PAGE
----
What is DevOps?
Before the advent of DevOps, developers and system administrators were two different areas. The development team wrote the code and then handed it over to the system administration department to run and operate the written application.
It should be noted here that the motivations and goals of programmers and system administrators are completely different. The former focuses on the rapid implementation of new features, while the latter makes sure that the application runs smoothly.
But often the application works correctly on the developer’s computer, but when deployed in a productive environment to hundreds of servers, it does not. It turns out that, in fact, programmers do not participate in the application deployment process and do not understand this process, and system administrators, in turn, do not understand how the application works in order to properly install it and ensure its high availability for users.
John Willis, the author of books on DevOps, identifies four aspects on which, in his opinion, this concept is based on culture, automation, measurement, and knowledge sharing. Brian Dawson sees DevOps a little differently and defines it as people and culture, process and practice, tools and technology.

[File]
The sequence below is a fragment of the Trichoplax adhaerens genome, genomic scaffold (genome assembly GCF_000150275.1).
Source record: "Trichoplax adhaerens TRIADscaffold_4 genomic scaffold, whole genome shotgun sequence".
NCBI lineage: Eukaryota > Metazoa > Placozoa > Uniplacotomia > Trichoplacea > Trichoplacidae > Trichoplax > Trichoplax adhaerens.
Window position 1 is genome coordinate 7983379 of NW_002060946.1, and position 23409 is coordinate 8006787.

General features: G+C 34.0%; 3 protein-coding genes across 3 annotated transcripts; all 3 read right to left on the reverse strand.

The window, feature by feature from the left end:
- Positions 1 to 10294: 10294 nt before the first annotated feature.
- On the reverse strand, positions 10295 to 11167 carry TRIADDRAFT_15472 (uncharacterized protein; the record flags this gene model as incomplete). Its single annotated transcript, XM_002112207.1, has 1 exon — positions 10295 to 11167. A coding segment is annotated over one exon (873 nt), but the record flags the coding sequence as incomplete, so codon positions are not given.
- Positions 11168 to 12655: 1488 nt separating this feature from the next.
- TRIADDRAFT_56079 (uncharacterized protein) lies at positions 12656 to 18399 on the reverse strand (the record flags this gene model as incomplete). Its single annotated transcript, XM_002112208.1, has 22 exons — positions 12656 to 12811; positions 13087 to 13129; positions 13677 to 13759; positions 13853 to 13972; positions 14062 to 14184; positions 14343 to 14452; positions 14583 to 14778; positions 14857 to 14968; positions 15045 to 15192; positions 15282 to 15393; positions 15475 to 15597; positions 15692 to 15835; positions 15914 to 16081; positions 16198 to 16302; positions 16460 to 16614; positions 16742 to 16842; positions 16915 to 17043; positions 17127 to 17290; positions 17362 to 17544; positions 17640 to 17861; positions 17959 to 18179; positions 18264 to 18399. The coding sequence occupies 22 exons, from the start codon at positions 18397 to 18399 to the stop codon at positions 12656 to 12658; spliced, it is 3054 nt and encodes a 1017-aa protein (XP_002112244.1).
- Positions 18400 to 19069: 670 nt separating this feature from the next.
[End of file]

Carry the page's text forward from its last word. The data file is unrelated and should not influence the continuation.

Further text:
From a business point of view, DevOps has this description:
Improving the quality of your software by speeding up release cycles with cloud automation and practices, with the added benefit of software that actually stays up in production.
- The Register
Simply put, DevOps is about helping businesses deliver new versions of a software product as quickly as possible. And DevOps really works. Companies that have implemented DevOps principles release quality code much faster, respond to failures in a timely manner, and thereby significantly improve the quality of their applications.
DevOps is not a fad; rather it is the way successful organizations are industrializing the delivery of quality software today and will be the new baseline tomorrow and for years to come.
- Brian Dawson (Cloudbees)